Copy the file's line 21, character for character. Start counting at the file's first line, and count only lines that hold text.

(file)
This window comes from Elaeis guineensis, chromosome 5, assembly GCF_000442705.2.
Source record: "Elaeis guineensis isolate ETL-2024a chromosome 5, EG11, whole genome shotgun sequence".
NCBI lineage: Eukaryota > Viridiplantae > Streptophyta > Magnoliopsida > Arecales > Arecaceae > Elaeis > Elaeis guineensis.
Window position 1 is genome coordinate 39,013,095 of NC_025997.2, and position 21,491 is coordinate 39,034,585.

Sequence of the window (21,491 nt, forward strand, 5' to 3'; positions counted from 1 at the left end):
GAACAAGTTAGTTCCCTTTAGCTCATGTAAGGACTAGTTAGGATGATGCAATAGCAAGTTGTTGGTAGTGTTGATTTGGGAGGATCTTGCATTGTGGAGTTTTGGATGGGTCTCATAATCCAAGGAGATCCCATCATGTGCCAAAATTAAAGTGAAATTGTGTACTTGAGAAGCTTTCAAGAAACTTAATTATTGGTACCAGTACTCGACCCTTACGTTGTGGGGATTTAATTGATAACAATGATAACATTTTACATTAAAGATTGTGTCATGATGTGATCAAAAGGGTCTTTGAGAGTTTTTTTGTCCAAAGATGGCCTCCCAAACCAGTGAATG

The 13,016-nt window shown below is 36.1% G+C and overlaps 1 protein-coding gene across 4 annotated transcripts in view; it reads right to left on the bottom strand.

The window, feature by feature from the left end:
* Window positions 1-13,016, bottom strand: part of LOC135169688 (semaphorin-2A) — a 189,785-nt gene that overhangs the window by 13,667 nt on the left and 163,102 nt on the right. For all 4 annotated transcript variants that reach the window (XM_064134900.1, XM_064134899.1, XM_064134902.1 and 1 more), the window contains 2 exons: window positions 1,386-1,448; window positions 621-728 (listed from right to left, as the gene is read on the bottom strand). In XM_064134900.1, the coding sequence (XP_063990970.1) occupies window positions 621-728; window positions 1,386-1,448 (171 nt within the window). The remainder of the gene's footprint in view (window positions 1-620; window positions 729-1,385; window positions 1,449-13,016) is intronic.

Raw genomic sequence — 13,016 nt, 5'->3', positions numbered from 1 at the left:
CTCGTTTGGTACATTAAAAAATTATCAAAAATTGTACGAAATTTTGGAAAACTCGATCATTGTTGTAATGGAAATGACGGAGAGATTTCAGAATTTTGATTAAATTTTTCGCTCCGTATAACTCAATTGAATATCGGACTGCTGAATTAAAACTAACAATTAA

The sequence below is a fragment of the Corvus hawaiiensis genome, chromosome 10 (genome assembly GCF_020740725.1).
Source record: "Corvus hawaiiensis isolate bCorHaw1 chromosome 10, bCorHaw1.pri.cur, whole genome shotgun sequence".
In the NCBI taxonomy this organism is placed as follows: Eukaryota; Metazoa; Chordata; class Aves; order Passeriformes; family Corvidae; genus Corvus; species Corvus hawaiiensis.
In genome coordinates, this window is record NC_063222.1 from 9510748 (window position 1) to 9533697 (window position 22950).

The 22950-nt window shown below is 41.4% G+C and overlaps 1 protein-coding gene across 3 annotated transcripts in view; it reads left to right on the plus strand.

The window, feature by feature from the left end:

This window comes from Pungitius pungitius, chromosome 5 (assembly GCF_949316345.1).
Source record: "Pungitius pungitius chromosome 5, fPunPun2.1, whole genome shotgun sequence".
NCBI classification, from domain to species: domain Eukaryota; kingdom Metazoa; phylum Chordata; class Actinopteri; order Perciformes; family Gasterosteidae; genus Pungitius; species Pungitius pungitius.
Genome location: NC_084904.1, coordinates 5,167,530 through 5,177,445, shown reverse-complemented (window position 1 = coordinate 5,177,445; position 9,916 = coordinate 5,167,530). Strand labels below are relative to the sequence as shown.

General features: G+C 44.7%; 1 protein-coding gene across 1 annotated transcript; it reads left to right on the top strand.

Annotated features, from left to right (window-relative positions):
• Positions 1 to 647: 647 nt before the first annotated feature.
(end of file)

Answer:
Genome location: NC_084904.1, coordinates 5,167,530 through 5,177,445, shown reverse-complemented (window position 1 = coordinate 5,177,445; position 9,916 = coordinate 5,167,530). Strand labels below are relative to the sequence as shown.